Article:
“That is why at Supacat we say the HMT product is the Ferrari of the military sector because for a military vehicle it offers unmatched performance being light, fast and agile,” adds Clarke.
However, as well as the usual automotive considerations that the design team need to think about when designing these vehicles such as automotive loads, durability and manufacturability, they also have to make sure these vehicles are ballistic and blast proof and can carry a weapons system on the roof.
“It’s a very difficult design challenge to try to make a vehicle that is going to do all of these things,” admits Farley.
Using these tools the analysis team is capable of applying advanced simulation techniques to a range of engineering problems.
In terms of structural analysis, the engineers can determine whether parts and components will be strong enough by applying different loads and looking at various materials.
“If we want to look at what happens if we make it out of a different material, we can do that within the simulation world. We can down select the right designs as we go along, which is very much how they do it in the automotive world and has proven to be a very efficient method,” describes Farley.
Weight saving is another significant issue that the simulation software can help with. As Farley says, the military sector is starting to realise the benefits of reducing mass within the vehicles.
Previously, the vehicles used to be as big, strong and armoured as possible but now with the logistic burden of moving and opertaing vehicles, weight has become more of an issue.
One area of simulation that has grown in recent years is blast simulation, because its affordability has meant that it can be brought in-house. This was particularly used in the development of the SPV400, which combines an integrated blast and ballistic protection system, including a protected all composite crew pod and V-shaped hull, which defects the blast away from the truck so that the vehicle isn’t accelerated upwards.
For this Supacat uses LS-DYNA, an advanced general-purpose multi-physics simulation software package.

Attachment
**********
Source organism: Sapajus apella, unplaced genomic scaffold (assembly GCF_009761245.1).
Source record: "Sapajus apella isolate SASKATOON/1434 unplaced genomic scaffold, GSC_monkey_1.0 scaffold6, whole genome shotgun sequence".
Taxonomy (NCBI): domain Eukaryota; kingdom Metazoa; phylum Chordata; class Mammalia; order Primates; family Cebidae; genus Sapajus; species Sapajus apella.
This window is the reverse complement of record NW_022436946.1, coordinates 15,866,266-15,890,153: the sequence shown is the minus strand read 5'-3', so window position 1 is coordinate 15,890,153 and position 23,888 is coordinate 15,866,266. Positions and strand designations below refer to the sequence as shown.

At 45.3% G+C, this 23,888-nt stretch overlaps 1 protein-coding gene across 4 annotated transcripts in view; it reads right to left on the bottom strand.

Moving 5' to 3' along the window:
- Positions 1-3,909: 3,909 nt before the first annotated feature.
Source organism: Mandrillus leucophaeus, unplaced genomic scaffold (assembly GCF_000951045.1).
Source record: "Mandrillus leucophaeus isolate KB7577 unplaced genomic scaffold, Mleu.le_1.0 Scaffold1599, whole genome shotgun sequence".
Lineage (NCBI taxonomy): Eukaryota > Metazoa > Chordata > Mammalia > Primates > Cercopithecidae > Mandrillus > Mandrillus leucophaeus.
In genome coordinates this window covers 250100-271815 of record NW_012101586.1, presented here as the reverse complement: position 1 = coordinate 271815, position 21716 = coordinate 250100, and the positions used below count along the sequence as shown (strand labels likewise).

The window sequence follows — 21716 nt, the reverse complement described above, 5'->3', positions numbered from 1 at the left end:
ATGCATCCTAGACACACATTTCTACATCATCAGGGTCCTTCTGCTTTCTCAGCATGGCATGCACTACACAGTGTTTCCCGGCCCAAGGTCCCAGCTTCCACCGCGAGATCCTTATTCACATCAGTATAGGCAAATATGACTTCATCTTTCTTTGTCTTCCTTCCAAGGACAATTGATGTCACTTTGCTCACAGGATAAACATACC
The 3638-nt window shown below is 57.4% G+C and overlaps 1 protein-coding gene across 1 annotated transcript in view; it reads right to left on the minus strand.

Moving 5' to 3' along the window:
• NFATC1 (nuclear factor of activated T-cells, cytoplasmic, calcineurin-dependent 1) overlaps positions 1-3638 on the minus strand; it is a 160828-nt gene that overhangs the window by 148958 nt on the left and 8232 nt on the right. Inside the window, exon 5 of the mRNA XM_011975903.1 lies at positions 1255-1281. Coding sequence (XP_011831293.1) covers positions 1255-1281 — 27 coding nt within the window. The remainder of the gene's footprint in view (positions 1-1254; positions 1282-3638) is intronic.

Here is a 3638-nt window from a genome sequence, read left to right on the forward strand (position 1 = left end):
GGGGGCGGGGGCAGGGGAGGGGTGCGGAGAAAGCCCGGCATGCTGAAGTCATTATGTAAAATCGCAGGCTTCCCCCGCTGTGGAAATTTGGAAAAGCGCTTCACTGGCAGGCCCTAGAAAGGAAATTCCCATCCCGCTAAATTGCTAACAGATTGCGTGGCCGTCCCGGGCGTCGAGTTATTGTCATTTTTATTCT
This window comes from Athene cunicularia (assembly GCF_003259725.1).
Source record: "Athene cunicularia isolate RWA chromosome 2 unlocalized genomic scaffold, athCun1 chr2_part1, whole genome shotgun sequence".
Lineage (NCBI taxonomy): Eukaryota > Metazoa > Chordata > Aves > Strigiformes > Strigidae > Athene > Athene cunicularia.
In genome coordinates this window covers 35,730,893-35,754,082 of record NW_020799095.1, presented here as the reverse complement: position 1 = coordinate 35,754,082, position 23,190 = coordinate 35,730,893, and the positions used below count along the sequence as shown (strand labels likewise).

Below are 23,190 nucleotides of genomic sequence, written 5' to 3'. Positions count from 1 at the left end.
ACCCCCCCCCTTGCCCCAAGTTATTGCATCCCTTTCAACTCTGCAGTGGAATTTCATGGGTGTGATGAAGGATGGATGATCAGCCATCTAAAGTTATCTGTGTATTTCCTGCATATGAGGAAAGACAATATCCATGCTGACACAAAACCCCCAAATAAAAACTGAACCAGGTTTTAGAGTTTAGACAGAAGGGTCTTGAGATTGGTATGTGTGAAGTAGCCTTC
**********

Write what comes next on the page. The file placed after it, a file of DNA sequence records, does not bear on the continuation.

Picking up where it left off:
This tool essentially looks at the fluid effect on a structure through a mixture of computational fluid dynamics (CFD) – typically used in the aerospace and automotive sectors to analyse lift, drag and down force – and structural analysis.
“We do a Lagrangian-Eulerian model simulation of Air, Soil and Explosive (TNT) that provides coupled fluid-structural simulations,” explains Farley.
“This TNT model has been developed to match the physical explosion so that we simulate the same kind of energy, this is imparted onto the soil and then in turn the soil imparts that energy onto the structure.
“So we are actually modelling a TNT explosive in the soil of similar properties to that of the real world soil and modelling the effect that has on the truck.”
All this analysis takes place in conjunction with physical trials, a great deal of which takes place at the company’s on-site test track that consists of a 20 acre woodland area of mud and dirt tracks.
The tracks, which contain a range of obstacles, designed to test off road vehicles to their limits such as a 60 per cent slope and demanding articulation gauges, have been graded to meet the MOD’s strict requirements.
“We try and do as much physical testing as we can especially when you consider the sorts of environments these vehicles will be operating in. We test in a controlled environment first so that we can make any modifications before sending the vehicles off to Afghanistan,” says Farley.
The way it tends to work is that a part is designed and analysed in the 3D world. It’s then built and physically tested. That information is then correlated back to simulation. “Without good correlation, errors can become quite dramatic so we need to do a staggered testing and simulation programme to make sure we are following the right route,” says Farley.